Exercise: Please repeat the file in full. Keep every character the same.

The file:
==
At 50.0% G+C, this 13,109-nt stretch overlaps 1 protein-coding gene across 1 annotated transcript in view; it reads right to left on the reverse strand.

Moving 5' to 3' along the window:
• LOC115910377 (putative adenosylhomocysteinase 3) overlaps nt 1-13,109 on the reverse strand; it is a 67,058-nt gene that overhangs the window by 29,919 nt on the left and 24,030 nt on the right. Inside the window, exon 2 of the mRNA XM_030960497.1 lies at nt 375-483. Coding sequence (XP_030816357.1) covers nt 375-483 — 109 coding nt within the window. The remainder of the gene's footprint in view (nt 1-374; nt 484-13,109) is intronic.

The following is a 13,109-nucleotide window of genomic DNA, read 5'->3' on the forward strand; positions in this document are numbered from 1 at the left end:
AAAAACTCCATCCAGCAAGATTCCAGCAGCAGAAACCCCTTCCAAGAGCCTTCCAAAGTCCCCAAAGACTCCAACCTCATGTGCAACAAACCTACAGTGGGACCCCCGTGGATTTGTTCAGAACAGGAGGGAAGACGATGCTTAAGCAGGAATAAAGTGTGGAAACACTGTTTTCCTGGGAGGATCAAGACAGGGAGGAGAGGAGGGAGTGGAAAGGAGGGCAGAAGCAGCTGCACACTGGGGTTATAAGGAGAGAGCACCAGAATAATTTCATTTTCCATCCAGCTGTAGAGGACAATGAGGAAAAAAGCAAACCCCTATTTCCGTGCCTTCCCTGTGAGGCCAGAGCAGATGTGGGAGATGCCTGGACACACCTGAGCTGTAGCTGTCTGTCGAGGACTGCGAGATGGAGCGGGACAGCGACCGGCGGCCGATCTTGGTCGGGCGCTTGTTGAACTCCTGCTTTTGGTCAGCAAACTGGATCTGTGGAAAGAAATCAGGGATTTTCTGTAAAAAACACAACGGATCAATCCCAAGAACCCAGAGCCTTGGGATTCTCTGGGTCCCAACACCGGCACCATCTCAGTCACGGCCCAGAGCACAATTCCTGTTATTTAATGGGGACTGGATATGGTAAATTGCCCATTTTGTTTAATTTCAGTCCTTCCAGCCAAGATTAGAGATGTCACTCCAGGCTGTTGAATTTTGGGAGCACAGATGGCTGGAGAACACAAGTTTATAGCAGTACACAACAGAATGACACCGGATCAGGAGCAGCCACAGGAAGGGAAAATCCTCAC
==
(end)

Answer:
At 50.0% G+C, this 13,109-nt stretch overlaps 1 protein-coding gene across 1 annotated transcript in view; it reads right to left on the reverse strand.

Moving 5' to 3' along the window:
• LOC115910377 (putative adenosylhomocysteinase 3) overlaps nt 1-13,109 on the reverse strand; it is a 67,058-nt gene that overhangs the window by 29,919 nt on the left and 24,030 nt on the right. Inside the window, exon 2 of the mRNA XM_030960497.1 lies at nt 375-483. Coding sequence (XP_030816357.1) covers nt 375-483 — 109 coding nt within the window. The remainder of the gene's footprint in view (nt 1-374; nt 484-13,109) is intronic.

The following is a 13,109-nucleotide window of genomic DNA, read 5'->3' on the forward strand; positions in this document are numbered from 1 at the left end:
AAAAACTCCATCCAGCAAGATTCCAGCAGCAGAAACCCCTTCCAAGAGCCTTCCAAAGTCCCCAAAGACTCCAACCTCATGTGCAACAAACCTACAGTGGGACCCCCGTGGATTTGTTCAGAACAGGAGGGAAGACGATGCTTAAGCAGGAATAAAGTGTGGAAACACTGTTTTCCTGGGAGGATCAAGACAGGGAGGAGAGGAGGGAGTGGAAAGGAGGGCAGAAGCAGCTGCACACTGGGGTTATAAGGAGAGAGCACCAGAATAATTTCATTTTCCATCCAGCTGTAGAGGACAATGAGGAAAAAAGCAAACCCCTATTTCCGTGCCTTCCCTGTGAGGCCAGAGCAGATGTGGGAGATGCCTGGACACACCTGAGCTGTAGCTGTCTGTCGAGGACTGCGAGATGGAGCGGGACAGCGACCGGCGGCCGATCTTGGTCGGGCGCTTGTTGAACTCCTGCTTTTGGTCAGCAAACTGGATCTGTGGAAAGAAATCAGGGATTTTCTGTAAAAAACACAACGGATCAATCCCAAGAACCCAGAGCCTTGGGATTCTCTGGGTCCCAACACCGGCACCATCTCAGTCACGGCCCAGAGCACAATTCCTGTTATTTAATGGGGACTGGATATGGTAAATTGCCCATTTTGTTTAATTTCAGTCCTTCCAGCCAAGATTAGAGATGTCACTCCAGGCTGTTGAATTTTGGGAGCACAGATGGCTGGAGAACACAAGTTTATAGCAGTACACAACAGAATGACACCGGATCAGGAGCAGCCACAGGAAGGGAAAATCCTCAC